It only took me one more level to realize how painful this journey is going to be. The Call of Duty games on the sixth generation consoles were never highly praised in their day. They were made by a company called Spark Unlimited, and while Activision gave them a decent sized budget, the constraints of the sixth gen consoles are blatantly obvious. In 2004, when Finest Hour was launched, console FPSs were still lacking any sort of real identity. Halo: Combat Evolved led the pack but most shooters did not follow suite in terms of controls, shooting mechanics, and overall feel. Finest Hour may have implemented iron sites, but the rest of the controls were mapped all over the place and it is difficult to go from the flawless controls in Halo to Finest hour.
Not only are the controls flawed, they aren't extremely responsive. There seems to be a major disconnected feeling between moving the analog sticks and actually moving your character, the characters don't feel well grounded in the environment and seem to float along, and the shooting mechanics also leave a lot to be desired. Shooting the weapons doesn't feel like it has any impact on the environment or in your hand.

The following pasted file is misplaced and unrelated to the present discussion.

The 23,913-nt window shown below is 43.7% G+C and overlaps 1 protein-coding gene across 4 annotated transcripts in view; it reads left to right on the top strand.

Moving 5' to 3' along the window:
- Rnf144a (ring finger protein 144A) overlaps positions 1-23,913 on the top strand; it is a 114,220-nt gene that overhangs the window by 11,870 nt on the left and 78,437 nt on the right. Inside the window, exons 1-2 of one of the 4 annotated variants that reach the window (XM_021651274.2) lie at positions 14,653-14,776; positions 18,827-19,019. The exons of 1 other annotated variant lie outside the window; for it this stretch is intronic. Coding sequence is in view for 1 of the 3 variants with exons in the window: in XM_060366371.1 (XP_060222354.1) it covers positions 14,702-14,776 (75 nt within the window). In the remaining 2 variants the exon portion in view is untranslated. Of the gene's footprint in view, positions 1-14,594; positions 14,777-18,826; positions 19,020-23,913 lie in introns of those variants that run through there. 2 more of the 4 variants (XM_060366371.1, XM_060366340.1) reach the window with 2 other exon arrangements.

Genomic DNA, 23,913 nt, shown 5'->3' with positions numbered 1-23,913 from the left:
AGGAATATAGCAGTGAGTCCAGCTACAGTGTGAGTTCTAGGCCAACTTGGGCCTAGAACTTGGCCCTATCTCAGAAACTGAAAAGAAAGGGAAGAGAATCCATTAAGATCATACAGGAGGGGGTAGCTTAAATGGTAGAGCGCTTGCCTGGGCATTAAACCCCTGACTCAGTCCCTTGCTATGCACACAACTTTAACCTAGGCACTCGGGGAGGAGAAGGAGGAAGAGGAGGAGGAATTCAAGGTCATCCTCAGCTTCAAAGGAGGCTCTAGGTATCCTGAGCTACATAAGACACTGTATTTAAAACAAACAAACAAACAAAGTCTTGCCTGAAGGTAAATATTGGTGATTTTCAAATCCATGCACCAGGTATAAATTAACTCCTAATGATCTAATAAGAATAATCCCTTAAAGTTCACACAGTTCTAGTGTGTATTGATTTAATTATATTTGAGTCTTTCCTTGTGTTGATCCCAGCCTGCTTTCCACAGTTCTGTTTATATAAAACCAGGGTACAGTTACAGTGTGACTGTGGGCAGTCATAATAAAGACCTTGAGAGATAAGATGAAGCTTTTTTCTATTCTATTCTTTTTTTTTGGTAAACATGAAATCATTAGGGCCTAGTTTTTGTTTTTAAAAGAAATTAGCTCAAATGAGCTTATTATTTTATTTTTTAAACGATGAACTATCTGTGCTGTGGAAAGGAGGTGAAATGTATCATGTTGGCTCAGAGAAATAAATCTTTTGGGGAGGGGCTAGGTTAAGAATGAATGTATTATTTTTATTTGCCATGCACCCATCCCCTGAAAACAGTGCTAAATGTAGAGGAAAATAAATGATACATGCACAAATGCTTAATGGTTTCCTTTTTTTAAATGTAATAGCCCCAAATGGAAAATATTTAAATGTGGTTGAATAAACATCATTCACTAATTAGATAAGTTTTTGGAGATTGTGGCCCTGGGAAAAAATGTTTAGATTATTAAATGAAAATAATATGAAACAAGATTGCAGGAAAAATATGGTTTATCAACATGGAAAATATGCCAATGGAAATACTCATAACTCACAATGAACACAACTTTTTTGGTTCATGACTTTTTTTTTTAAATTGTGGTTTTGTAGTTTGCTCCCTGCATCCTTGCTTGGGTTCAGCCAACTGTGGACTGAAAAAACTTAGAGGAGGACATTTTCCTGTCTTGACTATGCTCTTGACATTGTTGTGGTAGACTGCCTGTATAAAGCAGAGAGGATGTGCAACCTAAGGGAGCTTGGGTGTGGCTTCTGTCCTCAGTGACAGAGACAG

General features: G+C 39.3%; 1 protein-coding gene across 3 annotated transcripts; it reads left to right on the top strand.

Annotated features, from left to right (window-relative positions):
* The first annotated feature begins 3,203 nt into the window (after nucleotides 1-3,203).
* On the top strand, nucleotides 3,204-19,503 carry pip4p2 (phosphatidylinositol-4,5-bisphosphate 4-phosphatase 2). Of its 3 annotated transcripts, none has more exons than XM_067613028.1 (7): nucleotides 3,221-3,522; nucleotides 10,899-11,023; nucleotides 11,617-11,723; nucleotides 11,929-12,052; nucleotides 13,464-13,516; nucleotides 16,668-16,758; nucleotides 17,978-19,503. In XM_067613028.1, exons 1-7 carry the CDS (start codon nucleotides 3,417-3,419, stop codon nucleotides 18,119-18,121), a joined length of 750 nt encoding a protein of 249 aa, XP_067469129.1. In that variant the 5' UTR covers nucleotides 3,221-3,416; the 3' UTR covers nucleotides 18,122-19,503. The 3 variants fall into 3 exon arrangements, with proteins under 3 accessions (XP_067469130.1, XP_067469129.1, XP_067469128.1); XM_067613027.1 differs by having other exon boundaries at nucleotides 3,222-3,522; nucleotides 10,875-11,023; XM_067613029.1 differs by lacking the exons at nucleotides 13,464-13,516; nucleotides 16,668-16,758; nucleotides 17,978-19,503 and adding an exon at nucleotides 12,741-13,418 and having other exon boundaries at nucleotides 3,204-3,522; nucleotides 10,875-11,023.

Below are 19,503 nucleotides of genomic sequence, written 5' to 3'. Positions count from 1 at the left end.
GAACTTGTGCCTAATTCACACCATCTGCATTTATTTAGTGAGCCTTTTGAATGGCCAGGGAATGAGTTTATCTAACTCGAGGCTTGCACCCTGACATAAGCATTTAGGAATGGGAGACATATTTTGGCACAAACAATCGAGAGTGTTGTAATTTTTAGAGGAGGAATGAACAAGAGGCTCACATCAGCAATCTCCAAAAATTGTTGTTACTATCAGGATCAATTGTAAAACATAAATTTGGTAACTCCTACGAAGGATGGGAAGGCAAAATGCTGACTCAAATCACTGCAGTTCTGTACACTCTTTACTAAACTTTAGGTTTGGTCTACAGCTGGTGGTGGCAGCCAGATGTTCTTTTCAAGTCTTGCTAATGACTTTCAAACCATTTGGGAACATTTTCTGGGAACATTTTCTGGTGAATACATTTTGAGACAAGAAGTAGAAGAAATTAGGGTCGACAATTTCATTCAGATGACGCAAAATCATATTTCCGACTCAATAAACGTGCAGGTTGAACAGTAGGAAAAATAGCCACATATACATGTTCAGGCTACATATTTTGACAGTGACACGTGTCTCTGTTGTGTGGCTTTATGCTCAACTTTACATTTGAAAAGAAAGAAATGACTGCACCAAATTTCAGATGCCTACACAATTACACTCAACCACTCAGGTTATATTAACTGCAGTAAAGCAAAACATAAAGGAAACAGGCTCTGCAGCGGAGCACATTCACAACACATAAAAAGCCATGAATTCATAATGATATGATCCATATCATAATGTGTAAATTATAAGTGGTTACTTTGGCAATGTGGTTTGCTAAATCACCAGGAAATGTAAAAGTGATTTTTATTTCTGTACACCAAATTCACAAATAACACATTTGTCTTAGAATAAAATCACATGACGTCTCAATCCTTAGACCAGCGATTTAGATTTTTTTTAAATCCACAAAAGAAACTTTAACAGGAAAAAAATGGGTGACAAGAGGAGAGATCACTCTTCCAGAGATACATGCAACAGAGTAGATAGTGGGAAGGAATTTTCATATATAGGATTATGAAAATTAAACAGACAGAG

I don't want to say these flaws make the game terrible. In 2004, there wasn't many FPSs on the console to compare Finest Hour with, so the bulk of the low scoring can be attributed with the game design itself. Also, it's not fair that I'm comparing modern shooter controls with something from 2004. However, while I'm only two levels in, the level design is rather lackluster. AI opponents seem to spawn out of nowhere and lack basic common sense, friendly AI just drops dead for no reason, and the visuals are extremely muddy. I understand this game had to run on the PS2 and that they were trying to get many AI characters on the screen at once, but a brown on brown color pallet does not help anything, especially when the lighting is about as sophisticated as DOOM. Though, I do have to give them credit for keeping a relatively smooth FPS with all of the AI models on screen.
|Above: Spark Unlimited's idea of art direction.|
I don't want to rag on the level design to much only being two levels into the game. I will say that all of these elements combined, my initial impressions of this game aren't to good. I'm going to have to force myself to get through this.